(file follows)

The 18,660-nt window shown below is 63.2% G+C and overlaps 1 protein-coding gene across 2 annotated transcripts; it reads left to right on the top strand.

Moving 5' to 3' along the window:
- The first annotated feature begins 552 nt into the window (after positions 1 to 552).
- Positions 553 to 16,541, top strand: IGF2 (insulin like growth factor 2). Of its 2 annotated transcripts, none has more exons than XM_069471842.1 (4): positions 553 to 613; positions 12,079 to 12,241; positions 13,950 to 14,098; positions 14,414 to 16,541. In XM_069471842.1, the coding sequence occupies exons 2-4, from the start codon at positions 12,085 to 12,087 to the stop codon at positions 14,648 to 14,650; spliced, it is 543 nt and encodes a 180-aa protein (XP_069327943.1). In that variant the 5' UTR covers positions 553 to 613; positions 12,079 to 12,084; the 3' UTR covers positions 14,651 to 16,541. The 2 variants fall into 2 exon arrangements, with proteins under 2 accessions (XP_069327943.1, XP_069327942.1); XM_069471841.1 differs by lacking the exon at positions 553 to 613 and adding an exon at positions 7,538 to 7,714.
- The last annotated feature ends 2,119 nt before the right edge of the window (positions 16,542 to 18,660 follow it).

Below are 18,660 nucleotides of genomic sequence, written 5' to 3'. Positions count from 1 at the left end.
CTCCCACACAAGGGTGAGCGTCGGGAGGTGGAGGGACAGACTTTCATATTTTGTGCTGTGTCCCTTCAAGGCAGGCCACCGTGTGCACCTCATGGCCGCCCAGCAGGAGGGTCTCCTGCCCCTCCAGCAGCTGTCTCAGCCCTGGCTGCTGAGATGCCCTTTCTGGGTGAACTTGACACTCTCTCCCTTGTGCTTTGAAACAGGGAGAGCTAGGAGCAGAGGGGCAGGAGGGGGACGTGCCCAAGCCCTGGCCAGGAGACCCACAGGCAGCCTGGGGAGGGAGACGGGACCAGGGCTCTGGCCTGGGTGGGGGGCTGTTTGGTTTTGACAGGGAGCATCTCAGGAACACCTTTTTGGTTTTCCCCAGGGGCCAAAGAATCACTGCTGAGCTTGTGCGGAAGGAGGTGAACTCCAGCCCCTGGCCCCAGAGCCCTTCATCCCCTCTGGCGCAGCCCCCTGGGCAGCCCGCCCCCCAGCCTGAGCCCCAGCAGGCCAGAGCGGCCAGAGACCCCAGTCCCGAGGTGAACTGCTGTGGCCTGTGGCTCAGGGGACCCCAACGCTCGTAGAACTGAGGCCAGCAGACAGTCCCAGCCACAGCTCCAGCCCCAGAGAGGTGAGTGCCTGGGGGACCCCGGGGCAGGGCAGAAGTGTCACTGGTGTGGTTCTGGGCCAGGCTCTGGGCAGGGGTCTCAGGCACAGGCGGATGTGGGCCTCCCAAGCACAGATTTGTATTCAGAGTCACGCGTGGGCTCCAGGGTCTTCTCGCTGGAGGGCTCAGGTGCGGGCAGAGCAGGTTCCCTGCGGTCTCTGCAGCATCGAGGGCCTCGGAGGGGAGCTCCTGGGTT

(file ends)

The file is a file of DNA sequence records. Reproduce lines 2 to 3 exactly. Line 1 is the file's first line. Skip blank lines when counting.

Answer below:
Moving 5' to 3' along the window:
- The first annotated feature begins 552 nt into the window (after positions 1 to 552).